Subscribe to BirdNote

Sign up to receive a weekly email preview of the following week's shows!

Sign Up
Support BirdNote

Help BirdNote tell more stories, reach more people, and inspire action.


You are here

The Platte River Crane Plane

On the lookout for endangered cranes!
© The Crane Trust View Large

Every day between early October and early November, two planes fly over the Platte River in Central Nebraska. The flight crews are searching for endangered Whooping Cranes, like the one pictured here with Sandhill Cranes. If Whooping Cranes are spotted, a ground crew monitors the birds’ behavior and documents their choice of habitat. This careful observation is made possible by a precedent-setting court ruling that grants endangered wildlife use of the Platte River’s water. (This photo was taken on the main channel of the Platte River on Crane Trust lands in south-central Nebraska.)

Full Transcript



The Platte River Crane Plane

Written by Todd Peterson

This is BirdNote.

[Wind on the land plus water at river’s edge]

We’re here this early November dawn on the Platte River in Central Nebraska. Out of the east, in the first light, flying low above the river’s braided channels comes a small aircraft. [Sound of Cessna 172 four-seater airplane] You could call it the Platte River Crane Plane. 

The pilot and two observers are searching for Whooping Cranes. 

[Bugling of Whooping Cranes]

With a population of just 270*, these birds are among the most endangered in North America. Breeding in Wood Buffalo National Park in Canada, the cranes fly south to winter along the coast of Texas. In Autumn they pass through the Platte River Valley, typically during late October and early November. 

[Bugling of Whooping Cranes]

If cranes are spotted, a ground crew hurries to their location to monitor the birds’ behavior and document their choice of habitat. This careful observation is made possible by a precedent-setting court ruling** giving endangered wildlife and their habitat legal standing in the use of the Platte River’s water. 

Two planes fly every day between early October and early November [dividing the 90 miles of river between Chapman and Lexington, Nebraska. ***] They fly at first light because the cranes, to protect themselves from predators, stand in the river’s shallow waters at night.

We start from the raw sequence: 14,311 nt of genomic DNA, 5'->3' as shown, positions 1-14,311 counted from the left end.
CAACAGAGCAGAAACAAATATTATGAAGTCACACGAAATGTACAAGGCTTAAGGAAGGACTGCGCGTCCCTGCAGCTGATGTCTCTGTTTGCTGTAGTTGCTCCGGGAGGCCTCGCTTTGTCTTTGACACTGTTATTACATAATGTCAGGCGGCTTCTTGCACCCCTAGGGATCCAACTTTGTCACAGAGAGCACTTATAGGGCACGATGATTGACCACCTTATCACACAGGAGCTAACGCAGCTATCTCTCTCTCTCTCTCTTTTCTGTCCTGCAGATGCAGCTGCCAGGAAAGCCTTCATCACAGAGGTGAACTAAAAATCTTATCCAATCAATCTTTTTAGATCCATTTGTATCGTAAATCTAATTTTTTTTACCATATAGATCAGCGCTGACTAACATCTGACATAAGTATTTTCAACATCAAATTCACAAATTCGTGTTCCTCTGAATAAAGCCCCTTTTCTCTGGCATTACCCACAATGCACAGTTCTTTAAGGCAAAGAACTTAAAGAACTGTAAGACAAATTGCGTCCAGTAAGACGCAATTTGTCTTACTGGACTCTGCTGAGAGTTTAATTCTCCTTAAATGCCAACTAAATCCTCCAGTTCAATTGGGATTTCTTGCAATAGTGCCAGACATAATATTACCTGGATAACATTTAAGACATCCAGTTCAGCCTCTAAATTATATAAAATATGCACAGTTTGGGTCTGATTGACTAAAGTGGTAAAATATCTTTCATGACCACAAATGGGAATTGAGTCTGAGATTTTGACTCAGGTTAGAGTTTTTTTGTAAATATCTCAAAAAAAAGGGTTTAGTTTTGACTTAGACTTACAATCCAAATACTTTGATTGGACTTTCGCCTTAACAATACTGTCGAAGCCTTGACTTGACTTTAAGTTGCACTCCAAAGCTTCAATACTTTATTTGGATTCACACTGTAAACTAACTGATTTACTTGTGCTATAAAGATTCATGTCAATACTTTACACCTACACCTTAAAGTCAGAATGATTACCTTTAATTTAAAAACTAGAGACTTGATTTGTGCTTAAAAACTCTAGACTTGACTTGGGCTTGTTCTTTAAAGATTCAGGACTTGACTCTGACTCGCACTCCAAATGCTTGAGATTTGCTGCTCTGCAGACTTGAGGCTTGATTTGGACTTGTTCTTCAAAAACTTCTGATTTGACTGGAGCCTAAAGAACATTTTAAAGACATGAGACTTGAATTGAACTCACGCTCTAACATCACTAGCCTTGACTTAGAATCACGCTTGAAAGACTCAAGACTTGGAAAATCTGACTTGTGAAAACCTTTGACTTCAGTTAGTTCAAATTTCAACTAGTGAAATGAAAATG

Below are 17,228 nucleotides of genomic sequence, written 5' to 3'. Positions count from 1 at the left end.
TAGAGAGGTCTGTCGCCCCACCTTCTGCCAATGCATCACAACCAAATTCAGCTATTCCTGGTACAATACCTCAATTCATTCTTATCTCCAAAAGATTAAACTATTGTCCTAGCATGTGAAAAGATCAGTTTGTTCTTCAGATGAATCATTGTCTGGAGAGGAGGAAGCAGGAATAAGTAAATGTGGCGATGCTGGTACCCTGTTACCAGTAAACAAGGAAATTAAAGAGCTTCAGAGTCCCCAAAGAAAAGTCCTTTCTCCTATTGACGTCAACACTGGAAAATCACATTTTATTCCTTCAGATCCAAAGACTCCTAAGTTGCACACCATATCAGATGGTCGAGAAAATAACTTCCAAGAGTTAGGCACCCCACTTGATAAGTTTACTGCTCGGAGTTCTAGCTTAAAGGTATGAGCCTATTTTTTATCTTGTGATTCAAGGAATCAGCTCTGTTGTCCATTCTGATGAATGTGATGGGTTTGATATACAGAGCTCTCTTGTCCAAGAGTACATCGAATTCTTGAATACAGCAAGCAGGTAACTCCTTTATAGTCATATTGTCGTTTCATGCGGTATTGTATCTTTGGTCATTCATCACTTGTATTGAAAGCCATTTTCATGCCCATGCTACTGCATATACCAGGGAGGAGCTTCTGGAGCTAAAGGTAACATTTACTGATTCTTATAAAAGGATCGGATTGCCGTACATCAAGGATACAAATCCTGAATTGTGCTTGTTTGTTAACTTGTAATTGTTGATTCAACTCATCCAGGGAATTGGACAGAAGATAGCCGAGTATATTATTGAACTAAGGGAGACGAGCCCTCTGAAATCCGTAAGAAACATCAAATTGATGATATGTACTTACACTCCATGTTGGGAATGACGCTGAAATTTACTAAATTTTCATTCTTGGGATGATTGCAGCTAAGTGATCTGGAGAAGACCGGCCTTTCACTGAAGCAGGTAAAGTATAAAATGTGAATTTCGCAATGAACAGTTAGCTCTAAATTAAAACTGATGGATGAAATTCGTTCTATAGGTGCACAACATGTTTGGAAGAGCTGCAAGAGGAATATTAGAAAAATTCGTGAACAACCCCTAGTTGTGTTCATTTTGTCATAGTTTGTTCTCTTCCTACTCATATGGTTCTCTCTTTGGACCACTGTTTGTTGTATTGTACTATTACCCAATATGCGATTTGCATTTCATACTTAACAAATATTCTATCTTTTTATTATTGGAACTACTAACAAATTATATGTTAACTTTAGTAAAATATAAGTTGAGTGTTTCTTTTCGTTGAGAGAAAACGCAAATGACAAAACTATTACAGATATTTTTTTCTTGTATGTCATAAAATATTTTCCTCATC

One could do worse than to be, at dawn, an observer of cranes.

 [Bugling of Whooping Cranes]

For BirdNote, I’m Michael Stein.


Bird sounds provided by The Macaulay Library of Natural Sounds at the Cornell Lab of Ornithology, Ithaca, New York. Bugling call of Whooping Crane [WHCRguard] recorded by J. Huxmann.

Wind in reeds recorded by Gordon Hempton of  Lapping of water recorded by C. Peterson. 

BirdNote’s theme music was composed and played by Nancy Rumbel and John Kessler.

Producer: John Kessler

Executive Producer: Chris Peterson

© 2013 Tune In to    November 2013   Narrator: Michael Stein

ID#    WHCR-03-2013-11-01        WHCR-03     

*   Data for Whooping Crane populations

**  National Wildlife Federation and the State of Nebraska vs. Missouri Basin Power Cooperative concerning the proposed Gray Rocks Dam, December 1978. The decision gives endangered wildlife critical habitat designation in the central Platte River Basin.

*** Crane monitoring flights are funded by the Platte River Recovery Implementation Program, which is headquartered in Kearney, Nebraska. Flights are conducted by Assessment Impact Monitoring Environmental Consultants, Gibbon, Nebraska.  Flights 2013 - from October 9th to November 10th.

Sights & Sounds

Related field notes: